# Which one is faster, sort() or qsort()?

People who code in C use the built-in QSORT, while C++ users prefer the SORT function. Looking through the documentation, I see that both have an average time complexity of nlog(n). But [in GeekForGeeks][1] it says experimentally sort() was faster than qsort().

I was wondering why and how sort() is faster than qsort(), because its conventional that the same algorithm written in C would take up less memory and less time as well than the code in C++. And as far as I know both of these functions follow the same sorting algorithm. So isn’t qsort() supposed to take less time than sort()?

Is there any special reason/fact about these sorting function that makes C++'s sort() faster than C’s qsort()?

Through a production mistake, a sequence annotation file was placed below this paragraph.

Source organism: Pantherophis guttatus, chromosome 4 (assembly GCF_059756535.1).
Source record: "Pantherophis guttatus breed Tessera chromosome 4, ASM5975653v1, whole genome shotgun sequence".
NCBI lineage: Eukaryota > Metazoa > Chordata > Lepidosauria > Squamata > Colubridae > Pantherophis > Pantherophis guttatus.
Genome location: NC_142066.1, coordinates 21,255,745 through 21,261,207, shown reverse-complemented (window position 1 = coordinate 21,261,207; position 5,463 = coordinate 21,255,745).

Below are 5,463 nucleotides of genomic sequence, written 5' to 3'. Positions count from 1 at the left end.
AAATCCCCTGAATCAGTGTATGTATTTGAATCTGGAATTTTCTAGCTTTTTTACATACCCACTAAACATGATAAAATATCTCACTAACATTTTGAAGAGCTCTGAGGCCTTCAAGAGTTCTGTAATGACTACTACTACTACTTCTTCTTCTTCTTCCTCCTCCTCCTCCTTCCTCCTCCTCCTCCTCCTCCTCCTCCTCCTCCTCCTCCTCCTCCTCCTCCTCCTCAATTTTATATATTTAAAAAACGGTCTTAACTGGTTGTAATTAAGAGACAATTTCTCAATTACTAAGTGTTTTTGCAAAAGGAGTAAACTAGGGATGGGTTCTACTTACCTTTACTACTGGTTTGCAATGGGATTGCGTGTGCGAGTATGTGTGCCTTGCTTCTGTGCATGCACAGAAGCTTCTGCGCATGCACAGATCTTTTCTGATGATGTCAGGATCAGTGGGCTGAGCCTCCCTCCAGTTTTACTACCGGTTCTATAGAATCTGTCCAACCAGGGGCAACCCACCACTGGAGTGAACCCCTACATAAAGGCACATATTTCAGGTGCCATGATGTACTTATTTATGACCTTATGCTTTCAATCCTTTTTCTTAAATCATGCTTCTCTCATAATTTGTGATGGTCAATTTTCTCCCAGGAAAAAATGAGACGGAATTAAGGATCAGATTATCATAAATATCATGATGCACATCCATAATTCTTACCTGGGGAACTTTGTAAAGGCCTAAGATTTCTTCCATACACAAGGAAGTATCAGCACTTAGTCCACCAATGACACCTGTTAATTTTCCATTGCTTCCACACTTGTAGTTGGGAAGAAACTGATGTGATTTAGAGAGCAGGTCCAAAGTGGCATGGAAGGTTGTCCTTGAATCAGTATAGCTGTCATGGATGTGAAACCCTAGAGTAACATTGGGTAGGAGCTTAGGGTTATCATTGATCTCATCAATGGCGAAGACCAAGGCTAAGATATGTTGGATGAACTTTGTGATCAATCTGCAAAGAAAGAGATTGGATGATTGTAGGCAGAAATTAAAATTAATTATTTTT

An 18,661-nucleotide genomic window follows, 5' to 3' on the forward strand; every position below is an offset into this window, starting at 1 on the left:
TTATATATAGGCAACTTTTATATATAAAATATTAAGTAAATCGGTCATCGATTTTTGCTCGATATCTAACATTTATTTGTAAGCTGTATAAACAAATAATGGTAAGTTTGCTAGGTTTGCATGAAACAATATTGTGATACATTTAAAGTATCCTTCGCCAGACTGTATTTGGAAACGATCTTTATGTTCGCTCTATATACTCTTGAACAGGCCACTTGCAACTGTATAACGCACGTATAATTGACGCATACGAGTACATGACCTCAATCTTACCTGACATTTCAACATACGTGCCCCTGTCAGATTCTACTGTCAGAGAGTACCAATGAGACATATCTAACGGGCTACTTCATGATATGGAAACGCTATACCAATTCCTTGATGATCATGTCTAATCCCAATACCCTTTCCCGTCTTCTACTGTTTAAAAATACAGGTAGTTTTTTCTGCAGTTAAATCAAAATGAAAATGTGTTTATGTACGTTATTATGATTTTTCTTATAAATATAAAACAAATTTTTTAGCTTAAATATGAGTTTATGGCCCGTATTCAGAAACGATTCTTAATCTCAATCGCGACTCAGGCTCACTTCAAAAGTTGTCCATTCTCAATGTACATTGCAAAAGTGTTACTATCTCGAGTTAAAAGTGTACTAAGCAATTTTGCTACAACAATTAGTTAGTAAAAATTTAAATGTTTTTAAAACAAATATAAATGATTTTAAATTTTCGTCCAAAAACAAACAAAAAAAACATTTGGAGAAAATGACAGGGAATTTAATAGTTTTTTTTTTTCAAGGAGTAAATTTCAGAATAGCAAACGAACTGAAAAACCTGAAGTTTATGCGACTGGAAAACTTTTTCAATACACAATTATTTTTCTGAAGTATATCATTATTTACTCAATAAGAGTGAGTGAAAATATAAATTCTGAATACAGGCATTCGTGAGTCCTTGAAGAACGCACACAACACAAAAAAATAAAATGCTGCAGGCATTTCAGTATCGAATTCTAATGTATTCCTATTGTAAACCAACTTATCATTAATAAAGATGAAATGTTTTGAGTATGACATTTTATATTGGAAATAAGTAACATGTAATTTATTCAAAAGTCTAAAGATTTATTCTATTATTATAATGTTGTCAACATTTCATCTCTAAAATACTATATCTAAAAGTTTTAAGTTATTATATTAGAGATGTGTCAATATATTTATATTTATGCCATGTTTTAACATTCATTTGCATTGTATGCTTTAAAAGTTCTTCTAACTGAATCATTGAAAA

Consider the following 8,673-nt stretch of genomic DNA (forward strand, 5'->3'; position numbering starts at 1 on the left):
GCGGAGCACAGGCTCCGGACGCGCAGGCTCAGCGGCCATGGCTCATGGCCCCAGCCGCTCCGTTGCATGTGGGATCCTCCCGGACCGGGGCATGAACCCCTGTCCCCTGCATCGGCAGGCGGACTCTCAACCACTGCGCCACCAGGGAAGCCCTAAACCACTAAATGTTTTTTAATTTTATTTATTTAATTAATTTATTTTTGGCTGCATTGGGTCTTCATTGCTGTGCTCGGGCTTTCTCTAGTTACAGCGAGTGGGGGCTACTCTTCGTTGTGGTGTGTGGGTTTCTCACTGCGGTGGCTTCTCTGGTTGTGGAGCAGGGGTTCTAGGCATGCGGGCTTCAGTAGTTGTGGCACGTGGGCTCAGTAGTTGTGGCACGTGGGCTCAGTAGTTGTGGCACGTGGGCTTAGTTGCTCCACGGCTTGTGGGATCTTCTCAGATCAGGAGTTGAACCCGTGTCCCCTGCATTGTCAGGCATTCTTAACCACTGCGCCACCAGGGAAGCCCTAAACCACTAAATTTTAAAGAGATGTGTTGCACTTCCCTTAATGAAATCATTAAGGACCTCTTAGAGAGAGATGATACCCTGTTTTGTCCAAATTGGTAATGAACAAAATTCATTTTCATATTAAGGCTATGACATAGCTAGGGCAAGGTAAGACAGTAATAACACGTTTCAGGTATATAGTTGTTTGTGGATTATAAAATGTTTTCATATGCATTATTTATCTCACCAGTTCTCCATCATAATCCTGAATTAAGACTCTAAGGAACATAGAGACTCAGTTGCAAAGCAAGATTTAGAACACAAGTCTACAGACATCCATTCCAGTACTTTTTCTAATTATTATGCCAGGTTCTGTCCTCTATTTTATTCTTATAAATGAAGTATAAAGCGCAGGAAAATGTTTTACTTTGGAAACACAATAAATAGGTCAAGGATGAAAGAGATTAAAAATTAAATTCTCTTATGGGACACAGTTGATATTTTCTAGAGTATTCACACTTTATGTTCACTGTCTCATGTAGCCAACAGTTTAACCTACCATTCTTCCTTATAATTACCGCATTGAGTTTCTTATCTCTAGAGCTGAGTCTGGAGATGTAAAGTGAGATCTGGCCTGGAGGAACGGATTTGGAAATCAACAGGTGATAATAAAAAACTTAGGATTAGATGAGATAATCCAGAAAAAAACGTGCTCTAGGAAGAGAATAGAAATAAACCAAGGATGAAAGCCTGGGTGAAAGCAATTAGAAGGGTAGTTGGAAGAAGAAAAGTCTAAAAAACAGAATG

[1]: http://www.geeksforgeeks.org/c-qsort-vs-c-sort/

• C++ sort has quick sort algorithm at its core.
• Quicksort’s worst performance may be O(n^2). To avoid the worst case the recursion depth is recorded. If the recursion depth increase 2x log(n) then it falls back to Heap Sort.
• Pivot selection strategies are also optimised. One of the most common optimisations is taking median of 3 random pivots
• When the size of array decreases in the recursion tree, Insertion Sort is used. This is because insertion sort tends to be faster when number of elements are less and the array is almost sorted.

Reference taken from : Ashish kedia’s answer

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STL’s sort ran faster than C’s qsort, because C++’s templates generate optimized code for a particular data type and a particular comparison function.

Can you explain what this sentence is saying? How using different comparison functions for different data types helps to optimize the code?

So sort() uses some kinda dynamic sorting algorithm rather than just QuickSort?

Yes, it is a mixture of quicksort,Heap sort,insertion sort. It will pick the algorithm based on the data you are sorting.

Thanks, you referred me to another new term for me, Pivot Selection.